Values are the Mean±SD (n = 6), where, BVA 200 and 400, BVE 200 and 400 indicates Bauhinia variegata root aqueous and alcoholic extracts at doses 200 and 400 mg kg-1 body weight, respectively. *Symbols represent statistical significance. **p<0.01, *p<0.05 ‘a’ as compared with control and ‘b’ as compared with ranitidine

The extracts significantly and dose dependently increased the reaction time at the various time intervals at which they were tested. At higher doses the extracts showed activity which was comparable to that of tramadol and was better than tramadol at 90, 120 and 180 min. This indicates that the extracts exhibit analgesic effect by central action.

These reviews are in support of the results obtained by both the models and it can be concluded that the extracts may be showing analgesic activity both by peripheral and central mechanisms. Flavonoids, alkaloids and saponins were found to be present in the extracts during phytochemical tests. Of these, flavonoids are well known for their analgesic effect (Gupta et al., 2008). The analgesic effect of the extract may be due to the presence of flavonoids.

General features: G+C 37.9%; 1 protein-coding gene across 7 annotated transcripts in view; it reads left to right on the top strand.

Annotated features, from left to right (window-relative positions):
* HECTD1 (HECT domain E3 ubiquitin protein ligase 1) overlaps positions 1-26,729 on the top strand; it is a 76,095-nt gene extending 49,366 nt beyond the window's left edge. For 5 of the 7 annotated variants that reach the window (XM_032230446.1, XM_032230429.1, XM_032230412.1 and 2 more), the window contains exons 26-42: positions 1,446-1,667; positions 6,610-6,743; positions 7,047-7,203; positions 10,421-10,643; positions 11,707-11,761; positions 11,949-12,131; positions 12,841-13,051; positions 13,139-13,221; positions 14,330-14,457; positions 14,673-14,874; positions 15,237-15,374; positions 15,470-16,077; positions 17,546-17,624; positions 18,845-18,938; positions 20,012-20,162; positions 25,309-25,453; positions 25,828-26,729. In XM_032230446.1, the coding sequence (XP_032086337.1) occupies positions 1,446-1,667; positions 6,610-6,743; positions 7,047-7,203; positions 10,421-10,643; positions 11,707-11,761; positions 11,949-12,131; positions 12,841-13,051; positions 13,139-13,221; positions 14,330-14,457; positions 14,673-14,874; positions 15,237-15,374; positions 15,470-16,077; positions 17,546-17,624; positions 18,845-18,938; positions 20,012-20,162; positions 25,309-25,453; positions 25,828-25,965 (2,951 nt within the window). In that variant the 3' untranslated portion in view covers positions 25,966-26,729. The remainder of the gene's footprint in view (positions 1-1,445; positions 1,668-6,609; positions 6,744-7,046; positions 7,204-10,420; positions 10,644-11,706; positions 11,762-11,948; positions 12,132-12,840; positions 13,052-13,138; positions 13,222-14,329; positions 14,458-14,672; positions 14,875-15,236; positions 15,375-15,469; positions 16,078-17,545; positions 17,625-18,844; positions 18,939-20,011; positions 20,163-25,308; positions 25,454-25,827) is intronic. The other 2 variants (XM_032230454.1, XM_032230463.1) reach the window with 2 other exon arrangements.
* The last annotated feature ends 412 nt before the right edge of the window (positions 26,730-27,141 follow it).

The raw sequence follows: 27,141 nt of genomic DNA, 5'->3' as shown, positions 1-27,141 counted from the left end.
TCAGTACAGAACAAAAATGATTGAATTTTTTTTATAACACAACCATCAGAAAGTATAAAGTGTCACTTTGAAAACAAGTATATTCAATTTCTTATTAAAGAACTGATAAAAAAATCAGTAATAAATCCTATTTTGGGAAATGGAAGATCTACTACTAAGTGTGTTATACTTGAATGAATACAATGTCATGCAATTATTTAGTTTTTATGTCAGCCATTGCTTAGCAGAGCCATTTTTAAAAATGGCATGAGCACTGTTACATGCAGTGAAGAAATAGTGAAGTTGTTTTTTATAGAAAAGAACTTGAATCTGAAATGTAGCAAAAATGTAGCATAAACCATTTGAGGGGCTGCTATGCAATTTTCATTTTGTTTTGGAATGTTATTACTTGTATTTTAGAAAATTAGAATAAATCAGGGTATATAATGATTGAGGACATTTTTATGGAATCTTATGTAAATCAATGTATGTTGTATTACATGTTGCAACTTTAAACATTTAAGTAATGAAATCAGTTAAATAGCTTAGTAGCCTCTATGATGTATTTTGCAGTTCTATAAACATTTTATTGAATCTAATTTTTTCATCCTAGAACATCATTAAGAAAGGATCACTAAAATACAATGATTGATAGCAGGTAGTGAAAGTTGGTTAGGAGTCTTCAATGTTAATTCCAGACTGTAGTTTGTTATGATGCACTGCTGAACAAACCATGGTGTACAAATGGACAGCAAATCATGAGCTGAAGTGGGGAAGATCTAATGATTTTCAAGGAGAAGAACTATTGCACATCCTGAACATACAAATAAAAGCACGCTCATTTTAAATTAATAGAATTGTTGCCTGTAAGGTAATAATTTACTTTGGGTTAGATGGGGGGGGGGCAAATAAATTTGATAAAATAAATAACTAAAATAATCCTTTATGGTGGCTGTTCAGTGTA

Aspirin induced ulcer models are commonly used to evaluate antiulcer activity. NSAID’s like aspirin is known to induce ulcers during course of anti-inflammatory therapy by inhibiting COX pathway. In stomach, prostaglandins plays a vital protective role, stimulates secretion of HCO¯3 and mucous, maintaining mucosal blood flow and regulating mucosal cell turnover and repair. Thus the suppression of prostaglandin synthesis by NSAID’s results in increased susceptibility to mucosal injury and gastroduedonal ulceration (Bandyopadhyay et al., 2000). It is also shown that ROS (Reactive oxygen species) possess an important role in pathogenesis of mucosal damage caused by aspirin besides inhibition of COX enzymes. Aspirin induced ulcers are mediated through tissue damaging free radicals which are produced from the conversion of hydroperoxyl to hydroxyl fatty acids which leads to cell destruction. The hydroperoxyl fatty acids are generated from degeneration of mast cells and generalized lipid peroxidation accompanying cell damage. Superoxides produced by peroxidases in the tissues might damage the membranes and stomach tissues by increasing lipid peroxidation (Odabasoglu et al., 2006; Umamaheswari et al., 2007). Mucosal damage by synthetic NSAID’s may involve the following one or more reasons: Inhibition of prostaglandin synthesis, increased acid secretion and back diffusion of H+ ions resulting in overproduction of LT and other products of 5-lipoxygenase pathway (Govindarajan et al., 2006) or involvement of free radicals. These reviews are in support of the results obtained by BVE and BVA. The results suggest possible involvement of prostaglandin and /mucus in antiulcer effect of extracts.